LONDON (Reuters) - British consumer price inflation is expected to have jumped to a 15-month high of 3.5 percent in January, but the news is unlikely to shift the Bank of England’s view that this is a transitory surge which will soon fade away.
Retail price inflation in January is expected to show an even bigger similar increase, rising to 3.8 percent — its highest level since October 2008 — from 2.4 percent.
Most economists also believe the rise in year-on-year inflation will be short-lived, and largely mirrors developments a year or more ago when oil prices fell sharply, only to rise, and value-added tax was temporarily cut.
Nonetheless, BoE Governor Mervyn King will have to write a letter of explanation to finance minister Alistair Darling if inflation exceeds 3 percent — as expected by all 30 economists polled by Reuters last week.
Consumer price inflation in December jumped to 2.9 percent.
In the letter, King will probably refer back to last week’s quarterly Inflation Report, which had a central forecast that inflation would fall below 1 percent by the end of the year.
Very slow growth while the economy edges out of its worst recession in over 50 years gives firms little scope to raise prices, and means workers are in a poor position to negotiate pay rises, the BoE said.
The view that inflation will not spiral out of control — even if it remains higher than in the United States and the euro zone — is shared by many economists.
Darling is highly unlikely to urge the BoE to tighten monetary policy, given the government is keen to support growth before elections due by June, and has already tightened fiscal policy by returning VAT to 17.5 percent on January 1.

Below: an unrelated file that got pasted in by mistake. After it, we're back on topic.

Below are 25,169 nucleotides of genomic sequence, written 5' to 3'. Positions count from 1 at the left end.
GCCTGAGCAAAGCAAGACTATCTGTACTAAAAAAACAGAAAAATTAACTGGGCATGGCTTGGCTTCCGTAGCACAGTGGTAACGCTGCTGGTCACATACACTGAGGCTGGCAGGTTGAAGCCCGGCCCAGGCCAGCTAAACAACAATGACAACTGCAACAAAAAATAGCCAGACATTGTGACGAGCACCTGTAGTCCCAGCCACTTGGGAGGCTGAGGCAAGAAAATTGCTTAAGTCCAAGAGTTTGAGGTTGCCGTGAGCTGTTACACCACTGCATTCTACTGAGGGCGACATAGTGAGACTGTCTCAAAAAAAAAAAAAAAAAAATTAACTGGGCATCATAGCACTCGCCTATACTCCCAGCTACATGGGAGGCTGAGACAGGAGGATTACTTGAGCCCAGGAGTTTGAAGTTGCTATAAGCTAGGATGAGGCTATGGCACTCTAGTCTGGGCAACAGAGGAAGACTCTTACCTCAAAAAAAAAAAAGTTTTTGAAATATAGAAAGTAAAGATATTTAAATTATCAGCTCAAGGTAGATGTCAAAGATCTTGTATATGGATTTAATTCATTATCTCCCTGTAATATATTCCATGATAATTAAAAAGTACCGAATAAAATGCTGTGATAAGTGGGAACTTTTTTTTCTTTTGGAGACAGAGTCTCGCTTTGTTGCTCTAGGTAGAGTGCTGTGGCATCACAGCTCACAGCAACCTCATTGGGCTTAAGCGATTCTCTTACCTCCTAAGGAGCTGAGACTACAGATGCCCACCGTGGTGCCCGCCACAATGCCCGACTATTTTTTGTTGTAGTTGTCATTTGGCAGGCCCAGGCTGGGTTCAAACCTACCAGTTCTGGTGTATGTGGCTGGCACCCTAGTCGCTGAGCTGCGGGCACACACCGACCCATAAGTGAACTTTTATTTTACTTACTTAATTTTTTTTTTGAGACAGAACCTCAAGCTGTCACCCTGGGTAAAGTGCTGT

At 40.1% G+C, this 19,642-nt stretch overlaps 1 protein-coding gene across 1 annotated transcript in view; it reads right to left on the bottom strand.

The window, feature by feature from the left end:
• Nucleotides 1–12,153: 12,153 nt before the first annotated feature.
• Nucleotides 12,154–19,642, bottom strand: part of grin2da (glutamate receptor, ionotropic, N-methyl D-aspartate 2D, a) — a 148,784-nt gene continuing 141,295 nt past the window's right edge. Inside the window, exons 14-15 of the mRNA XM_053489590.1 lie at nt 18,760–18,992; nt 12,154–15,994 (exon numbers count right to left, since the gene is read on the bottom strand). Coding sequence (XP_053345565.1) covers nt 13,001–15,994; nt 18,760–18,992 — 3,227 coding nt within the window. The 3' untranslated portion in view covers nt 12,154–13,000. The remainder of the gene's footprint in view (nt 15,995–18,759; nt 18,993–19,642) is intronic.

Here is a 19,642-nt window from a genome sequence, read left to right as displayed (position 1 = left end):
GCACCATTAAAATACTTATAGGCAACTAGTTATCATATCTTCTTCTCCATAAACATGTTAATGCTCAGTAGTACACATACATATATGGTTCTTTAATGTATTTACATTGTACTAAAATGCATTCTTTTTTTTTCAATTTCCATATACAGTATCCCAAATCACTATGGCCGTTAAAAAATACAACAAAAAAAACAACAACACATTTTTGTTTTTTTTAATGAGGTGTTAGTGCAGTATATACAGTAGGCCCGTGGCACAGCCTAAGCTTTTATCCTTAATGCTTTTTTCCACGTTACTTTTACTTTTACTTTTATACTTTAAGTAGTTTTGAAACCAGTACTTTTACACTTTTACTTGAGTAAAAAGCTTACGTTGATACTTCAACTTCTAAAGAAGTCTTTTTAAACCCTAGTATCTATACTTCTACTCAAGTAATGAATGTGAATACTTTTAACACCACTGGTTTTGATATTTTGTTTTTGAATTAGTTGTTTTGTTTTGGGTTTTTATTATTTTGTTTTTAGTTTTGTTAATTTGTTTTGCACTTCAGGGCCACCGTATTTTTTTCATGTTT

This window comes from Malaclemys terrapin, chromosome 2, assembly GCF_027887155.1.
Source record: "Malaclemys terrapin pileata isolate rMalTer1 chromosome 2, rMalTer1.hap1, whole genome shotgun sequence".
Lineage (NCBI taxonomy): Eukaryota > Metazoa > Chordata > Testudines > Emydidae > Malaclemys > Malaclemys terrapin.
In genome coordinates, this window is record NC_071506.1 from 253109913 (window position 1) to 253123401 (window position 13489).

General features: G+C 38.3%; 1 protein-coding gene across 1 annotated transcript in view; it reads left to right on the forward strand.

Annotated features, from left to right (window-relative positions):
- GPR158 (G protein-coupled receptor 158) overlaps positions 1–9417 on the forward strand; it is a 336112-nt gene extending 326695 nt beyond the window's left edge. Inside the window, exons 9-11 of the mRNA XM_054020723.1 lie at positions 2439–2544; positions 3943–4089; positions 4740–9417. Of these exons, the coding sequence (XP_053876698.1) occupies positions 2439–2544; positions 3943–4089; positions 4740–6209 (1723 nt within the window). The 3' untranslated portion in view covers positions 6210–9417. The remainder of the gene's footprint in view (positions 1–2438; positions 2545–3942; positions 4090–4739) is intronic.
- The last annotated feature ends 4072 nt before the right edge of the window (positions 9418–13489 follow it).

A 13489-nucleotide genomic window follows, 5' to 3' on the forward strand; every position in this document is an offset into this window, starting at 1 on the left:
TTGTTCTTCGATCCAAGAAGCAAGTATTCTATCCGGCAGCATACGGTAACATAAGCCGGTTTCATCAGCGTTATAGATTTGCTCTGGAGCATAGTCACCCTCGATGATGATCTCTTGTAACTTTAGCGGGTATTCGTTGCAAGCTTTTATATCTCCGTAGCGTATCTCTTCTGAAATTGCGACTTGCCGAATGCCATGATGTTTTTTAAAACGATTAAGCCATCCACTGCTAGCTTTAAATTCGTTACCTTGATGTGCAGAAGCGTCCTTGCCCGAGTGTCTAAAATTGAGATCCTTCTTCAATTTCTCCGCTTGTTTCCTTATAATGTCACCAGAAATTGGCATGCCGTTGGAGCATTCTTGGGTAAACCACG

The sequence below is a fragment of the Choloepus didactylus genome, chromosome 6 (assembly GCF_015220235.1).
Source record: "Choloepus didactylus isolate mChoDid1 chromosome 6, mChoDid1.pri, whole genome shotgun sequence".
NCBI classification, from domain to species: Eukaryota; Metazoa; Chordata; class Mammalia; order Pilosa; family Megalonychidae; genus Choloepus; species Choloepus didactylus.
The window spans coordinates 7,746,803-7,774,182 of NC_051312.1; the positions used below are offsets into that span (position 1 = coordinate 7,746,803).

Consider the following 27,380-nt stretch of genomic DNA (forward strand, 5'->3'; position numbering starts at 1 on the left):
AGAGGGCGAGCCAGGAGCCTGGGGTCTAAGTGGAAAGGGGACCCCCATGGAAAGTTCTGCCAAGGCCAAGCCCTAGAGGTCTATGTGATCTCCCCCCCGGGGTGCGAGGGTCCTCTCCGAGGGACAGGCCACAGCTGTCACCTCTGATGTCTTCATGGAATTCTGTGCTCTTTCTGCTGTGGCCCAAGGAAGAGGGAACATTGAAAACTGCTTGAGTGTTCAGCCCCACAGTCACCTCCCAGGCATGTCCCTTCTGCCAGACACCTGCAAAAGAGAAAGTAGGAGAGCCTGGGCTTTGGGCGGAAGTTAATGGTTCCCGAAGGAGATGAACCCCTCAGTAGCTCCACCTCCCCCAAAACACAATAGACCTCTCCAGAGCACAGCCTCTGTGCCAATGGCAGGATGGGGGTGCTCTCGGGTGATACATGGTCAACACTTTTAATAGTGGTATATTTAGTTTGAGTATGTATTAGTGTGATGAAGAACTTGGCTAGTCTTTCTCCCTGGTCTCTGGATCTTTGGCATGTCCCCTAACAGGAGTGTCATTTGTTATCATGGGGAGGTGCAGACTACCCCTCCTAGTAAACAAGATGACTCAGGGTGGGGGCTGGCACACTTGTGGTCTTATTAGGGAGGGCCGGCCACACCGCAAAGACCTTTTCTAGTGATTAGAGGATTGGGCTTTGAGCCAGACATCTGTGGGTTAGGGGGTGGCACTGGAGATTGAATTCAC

“Underlying price pressures should be contained by substantial excess capacity, muted recovery, wage moderation and the need for retailers to price competitively in the face of still limited consumer spending,” IHS Global Insight economist Howard Archer wrote in a note to clients.
Economists scaled back forecast interest rate rises after Wednesday’s Inflation Report, and now see just one quarter point rise in the last quarter of 2010, taking rates to 0.75 percent.
But not all economists are so relaxed about inflation, especially as CPI came in above consensus for the past two months, and even the BoE sees a risk that it could peak as high as 4.5 percent in the current quarter.
Citi economist Michael Saunders said half of BoE Inflation Reports since 2004 had forecast that inflation would return to target over the coming year, yet almost all had been wrong.
“We still forecast a larger and longer CPI overshoot than the consensus and MPC expect, mainly reflecting lagged effects of the recent surge in import prices,” he said.
Inflation has already risen faster than most economists and the BoE expected since it hit a five-year low of 1.1 percent in September — though Archer said that suggested that most of sterling’s fall to a record low at the end of 2009 had now passed through into prices. Sterling has since strengthened.
Nonetheless, there is plenty of scope for market turbulence if inflation does come in above expectations.
Last month the March gilt future dropped a full point after CPI came in 0.3 percentage points above forecast, and in December futures also underperformed, falling to a one-month low in thin volumes after a similar surprise.
Sterling meanwhile strengthened by a third of a penny against the euro to reach a four-month high after January’s data.
Editing by Susan Fenton